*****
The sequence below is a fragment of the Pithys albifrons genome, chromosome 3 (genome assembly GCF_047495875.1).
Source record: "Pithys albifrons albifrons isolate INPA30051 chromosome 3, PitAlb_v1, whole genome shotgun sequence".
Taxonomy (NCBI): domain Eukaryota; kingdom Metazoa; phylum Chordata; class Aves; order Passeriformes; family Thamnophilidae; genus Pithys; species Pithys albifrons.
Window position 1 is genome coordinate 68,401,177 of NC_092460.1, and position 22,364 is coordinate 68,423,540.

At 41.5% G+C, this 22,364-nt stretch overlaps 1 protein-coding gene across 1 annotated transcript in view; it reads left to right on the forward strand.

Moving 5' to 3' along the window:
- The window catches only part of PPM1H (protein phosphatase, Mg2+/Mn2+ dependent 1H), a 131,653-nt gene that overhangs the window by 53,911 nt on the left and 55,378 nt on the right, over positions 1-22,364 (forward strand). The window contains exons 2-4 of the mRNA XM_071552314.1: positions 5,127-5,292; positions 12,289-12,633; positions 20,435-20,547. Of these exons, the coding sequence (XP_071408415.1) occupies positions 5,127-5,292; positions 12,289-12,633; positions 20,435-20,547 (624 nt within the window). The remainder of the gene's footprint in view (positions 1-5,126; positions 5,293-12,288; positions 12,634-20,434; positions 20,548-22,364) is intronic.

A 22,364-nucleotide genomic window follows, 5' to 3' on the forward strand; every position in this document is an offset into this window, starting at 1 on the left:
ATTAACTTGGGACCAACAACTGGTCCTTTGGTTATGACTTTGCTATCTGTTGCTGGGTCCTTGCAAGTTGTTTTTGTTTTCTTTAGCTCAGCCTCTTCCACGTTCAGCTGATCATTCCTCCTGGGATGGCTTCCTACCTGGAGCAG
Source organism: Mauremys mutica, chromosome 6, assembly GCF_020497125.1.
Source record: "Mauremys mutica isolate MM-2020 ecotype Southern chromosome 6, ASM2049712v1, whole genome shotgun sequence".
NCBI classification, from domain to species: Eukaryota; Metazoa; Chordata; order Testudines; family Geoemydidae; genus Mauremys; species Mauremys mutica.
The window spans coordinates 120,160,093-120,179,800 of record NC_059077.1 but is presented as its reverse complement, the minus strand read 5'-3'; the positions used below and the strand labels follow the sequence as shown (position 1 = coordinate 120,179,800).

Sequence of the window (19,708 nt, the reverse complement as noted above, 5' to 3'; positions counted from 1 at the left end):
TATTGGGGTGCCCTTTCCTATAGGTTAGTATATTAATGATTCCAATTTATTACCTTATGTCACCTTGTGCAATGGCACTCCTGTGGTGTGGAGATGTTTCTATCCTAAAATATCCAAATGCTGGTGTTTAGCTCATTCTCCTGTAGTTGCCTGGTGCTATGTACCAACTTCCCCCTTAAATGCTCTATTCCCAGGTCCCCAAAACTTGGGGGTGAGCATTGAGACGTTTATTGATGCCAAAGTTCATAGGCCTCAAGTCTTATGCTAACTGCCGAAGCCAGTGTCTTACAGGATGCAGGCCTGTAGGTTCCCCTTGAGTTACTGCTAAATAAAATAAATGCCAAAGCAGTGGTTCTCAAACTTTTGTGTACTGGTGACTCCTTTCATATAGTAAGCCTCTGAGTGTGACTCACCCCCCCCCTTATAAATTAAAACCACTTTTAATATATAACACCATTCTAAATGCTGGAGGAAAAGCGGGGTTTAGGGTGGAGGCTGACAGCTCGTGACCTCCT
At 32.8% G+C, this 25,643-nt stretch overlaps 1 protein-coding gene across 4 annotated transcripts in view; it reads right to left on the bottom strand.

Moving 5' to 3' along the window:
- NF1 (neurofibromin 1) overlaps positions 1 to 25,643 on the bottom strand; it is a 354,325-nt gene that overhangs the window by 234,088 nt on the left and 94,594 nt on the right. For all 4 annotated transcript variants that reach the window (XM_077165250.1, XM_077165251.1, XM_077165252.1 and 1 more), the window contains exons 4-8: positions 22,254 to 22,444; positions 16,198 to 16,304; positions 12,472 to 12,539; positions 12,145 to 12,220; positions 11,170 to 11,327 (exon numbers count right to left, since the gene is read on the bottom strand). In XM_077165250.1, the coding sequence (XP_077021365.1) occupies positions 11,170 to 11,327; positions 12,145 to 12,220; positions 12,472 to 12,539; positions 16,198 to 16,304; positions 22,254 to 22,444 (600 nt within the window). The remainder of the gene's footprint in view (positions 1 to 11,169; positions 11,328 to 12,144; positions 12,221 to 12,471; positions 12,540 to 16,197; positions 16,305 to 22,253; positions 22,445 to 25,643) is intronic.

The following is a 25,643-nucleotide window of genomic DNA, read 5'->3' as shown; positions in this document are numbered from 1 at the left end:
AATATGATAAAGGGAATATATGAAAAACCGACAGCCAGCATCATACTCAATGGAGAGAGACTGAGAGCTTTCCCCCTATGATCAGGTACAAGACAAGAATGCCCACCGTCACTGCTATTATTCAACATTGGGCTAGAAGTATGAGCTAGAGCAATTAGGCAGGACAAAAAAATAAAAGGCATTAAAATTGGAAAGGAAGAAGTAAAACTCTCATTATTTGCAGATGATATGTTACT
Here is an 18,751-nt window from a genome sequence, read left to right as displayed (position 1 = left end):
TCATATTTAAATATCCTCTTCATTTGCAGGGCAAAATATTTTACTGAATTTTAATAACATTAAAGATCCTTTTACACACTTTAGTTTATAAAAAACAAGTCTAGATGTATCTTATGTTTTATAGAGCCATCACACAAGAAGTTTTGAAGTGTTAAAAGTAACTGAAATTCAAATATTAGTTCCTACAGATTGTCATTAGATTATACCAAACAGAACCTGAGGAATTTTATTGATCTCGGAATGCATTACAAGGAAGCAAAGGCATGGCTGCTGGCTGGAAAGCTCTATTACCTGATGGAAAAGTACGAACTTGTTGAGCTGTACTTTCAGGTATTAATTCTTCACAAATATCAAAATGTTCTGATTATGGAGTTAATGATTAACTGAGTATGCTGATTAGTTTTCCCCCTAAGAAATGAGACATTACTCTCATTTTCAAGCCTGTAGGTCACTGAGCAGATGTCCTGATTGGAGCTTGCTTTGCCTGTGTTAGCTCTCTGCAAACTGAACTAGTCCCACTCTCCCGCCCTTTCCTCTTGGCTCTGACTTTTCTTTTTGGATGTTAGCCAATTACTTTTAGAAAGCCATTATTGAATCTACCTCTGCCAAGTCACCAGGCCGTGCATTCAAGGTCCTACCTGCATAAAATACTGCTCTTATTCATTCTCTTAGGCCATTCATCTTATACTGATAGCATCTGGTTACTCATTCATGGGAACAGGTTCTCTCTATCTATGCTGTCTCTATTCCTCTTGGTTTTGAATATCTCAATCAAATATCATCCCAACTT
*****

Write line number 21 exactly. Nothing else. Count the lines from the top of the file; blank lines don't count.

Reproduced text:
Here is an 18,751-nt window from a genome sequence, read left to right as displayed (position 1 = left end):